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Author Topic: Your advice on fixing crooked comb  (Read 291 times)
gdoten
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« on: June 27, 2013, 01:46:50 PM »

I am muddling along with my second year of keeping bees. It can be thought of as my first year because last year's bees left the hive around the end of Sept. and haven't seen them since. I hived two packages into 8-frame medium boxes back in April. I've already written here how I screwed up and hung the queen cage instead of just letting the queen out, and since then I've been fighting crooked comb in the hives. Well, one hive is coming along slowly, they've built out maybe a third of the box. I'm not sure why this one is so slow.

Unfortunately, I haven't had time to look at the hives since June 4th. Tons of rain here (+ work, + vacation). Finally looked in on them today. The second box is jam-packed, and it stills has crooked comb. I think I straightened it out pretty well back on the 4th and a few attempts prior to that. But I now have frames that (at least from the looking down from the top) are full. I started to pull one out but I think everything in the frame will let go if I take it all the way out. Tried to spread the comb with the hive tool and that just started to do a lot of damage. I threw a second box on in order to give them some more room. I think I should move a couple of brood frames from the bottom to the empty box too.

How would you handle this? Should I just “force” the frames apart, take out whatever large amounts of damage are inevitable, and go from there? Is it OK to leave some of what falls on the screened bottom board (will they clean it up)? After having done that maybe I'll have the two brood frames left to move to the empty box. I'm feeling frustrated at my own stupidity for having hung the queen cages at the get-go, but then this will be one learning experience I'm not soon to forget! Thanks for any advice!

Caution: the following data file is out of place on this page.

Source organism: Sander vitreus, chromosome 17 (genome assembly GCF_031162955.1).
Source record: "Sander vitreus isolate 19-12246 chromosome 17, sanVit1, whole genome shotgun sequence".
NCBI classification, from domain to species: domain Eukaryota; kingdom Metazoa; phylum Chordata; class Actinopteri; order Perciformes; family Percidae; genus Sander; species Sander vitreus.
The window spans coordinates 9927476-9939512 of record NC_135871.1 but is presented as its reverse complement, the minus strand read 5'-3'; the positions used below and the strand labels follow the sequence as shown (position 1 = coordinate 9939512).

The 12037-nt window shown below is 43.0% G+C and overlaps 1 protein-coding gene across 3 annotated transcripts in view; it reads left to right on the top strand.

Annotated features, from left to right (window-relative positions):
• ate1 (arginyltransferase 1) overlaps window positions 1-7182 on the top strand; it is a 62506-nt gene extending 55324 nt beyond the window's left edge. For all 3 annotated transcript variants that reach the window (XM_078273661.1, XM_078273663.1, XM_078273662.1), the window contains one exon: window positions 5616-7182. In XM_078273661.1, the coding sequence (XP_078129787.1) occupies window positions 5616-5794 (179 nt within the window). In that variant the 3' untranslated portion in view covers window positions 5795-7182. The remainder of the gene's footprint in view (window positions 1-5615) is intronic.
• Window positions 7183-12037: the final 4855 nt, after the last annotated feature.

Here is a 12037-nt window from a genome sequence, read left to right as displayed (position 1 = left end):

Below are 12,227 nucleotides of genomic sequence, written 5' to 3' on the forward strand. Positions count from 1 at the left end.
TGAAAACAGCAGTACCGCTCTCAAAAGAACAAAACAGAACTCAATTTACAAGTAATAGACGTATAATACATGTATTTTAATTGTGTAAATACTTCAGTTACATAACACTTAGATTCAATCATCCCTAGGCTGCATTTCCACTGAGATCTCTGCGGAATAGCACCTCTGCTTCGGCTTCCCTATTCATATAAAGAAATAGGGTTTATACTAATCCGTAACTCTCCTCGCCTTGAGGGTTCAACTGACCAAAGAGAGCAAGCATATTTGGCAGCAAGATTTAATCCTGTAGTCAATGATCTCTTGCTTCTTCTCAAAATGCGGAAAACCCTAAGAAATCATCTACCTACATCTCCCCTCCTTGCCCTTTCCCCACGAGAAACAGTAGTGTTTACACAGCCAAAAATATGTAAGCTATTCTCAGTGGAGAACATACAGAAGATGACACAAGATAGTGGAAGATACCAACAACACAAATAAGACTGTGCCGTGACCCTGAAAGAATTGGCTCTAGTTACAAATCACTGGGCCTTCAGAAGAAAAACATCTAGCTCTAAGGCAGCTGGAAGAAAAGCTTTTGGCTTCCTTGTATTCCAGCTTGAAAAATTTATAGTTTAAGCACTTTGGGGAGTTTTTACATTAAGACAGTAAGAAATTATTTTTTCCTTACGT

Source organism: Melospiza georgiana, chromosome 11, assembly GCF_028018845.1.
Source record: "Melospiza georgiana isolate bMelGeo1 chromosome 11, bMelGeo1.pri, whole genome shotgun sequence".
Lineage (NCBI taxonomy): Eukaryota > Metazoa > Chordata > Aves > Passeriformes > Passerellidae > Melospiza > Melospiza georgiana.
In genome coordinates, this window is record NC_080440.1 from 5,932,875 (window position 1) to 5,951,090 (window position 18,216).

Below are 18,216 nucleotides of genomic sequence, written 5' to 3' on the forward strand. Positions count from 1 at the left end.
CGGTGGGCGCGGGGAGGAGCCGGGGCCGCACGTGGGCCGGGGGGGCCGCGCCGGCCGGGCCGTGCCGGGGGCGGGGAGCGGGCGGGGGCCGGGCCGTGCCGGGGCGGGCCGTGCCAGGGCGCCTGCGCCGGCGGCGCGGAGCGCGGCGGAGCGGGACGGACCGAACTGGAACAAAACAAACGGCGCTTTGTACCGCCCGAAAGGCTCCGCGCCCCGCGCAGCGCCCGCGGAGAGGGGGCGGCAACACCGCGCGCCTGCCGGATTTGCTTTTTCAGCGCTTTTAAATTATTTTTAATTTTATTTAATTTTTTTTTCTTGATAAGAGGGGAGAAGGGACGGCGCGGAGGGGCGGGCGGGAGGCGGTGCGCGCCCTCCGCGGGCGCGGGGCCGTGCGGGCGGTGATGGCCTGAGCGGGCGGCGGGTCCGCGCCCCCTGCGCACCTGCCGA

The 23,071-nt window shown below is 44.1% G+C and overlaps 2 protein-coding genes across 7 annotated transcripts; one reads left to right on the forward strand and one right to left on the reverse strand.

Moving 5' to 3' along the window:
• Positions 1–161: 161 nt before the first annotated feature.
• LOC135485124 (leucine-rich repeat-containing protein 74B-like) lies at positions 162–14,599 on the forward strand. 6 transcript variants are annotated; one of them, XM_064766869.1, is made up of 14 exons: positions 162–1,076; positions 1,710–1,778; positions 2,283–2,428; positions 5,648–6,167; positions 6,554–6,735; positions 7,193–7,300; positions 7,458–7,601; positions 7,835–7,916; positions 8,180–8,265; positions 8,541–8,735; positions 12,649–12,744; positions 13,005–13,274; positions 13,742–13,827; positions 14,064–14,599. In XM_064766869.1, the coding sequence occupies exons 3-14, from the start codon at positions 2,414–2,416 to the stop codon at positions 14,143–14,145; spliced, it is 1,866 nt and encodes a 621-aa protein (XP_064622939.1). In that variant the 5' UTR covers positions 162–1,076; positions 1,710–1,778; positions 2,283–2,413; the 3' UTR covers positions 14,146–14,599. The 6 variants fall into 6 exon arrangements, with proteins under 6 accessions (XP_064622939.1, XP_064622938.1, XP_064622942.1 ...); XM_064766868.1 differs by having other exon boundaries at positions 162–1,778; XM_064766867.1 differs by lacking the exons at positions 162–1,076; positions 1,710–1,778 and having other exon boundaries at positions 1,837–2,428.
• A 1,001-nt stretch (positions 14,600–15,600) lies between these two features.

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-glenn-
Michael Bush
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« Reply #1 on: June 27, 2013, 02:41:25 PM »

The most important thing is that the last comb (from which the next will be parallel) is straight.  Is there one straight comb?

One bad comb leads to another. One good comb leads to another. If you have bad comb, wishful thinking will not fix the next comb. It will be messed up unless you make the last comb a straight one by whatever means is necessary. Having a frame you can tie a comb into is good to have. Then you can always create a straight comb. Another solution is to find a straight comb and put it at the point they are building comb and put the messed up comb at the front (assuming you don’t tie it into frames or remove it). Empty bars between drawn brood combs will keep them busy building straight combs. Just don’t spread them too thin. They need to be able to fill that gap with festooning bees quickly.
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Michael Bush
My website:  bushfarms.com/bees.htm
My book:  ThePracticalBeekeeper.com
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"Everything works if you let it."--Rick Nielsen
dfizer
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« Reply #2 on: June 27, 2013, 10:34:54 PM »

Once you have bulging comb should you scrape it off or what?  I have some that is protruding out so far that I could never get another frame with drawn comb near it.  I have some frame with straight comb however they would not fit next to the wonky comb as the wonky comb is built so far out. 
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Bee Curious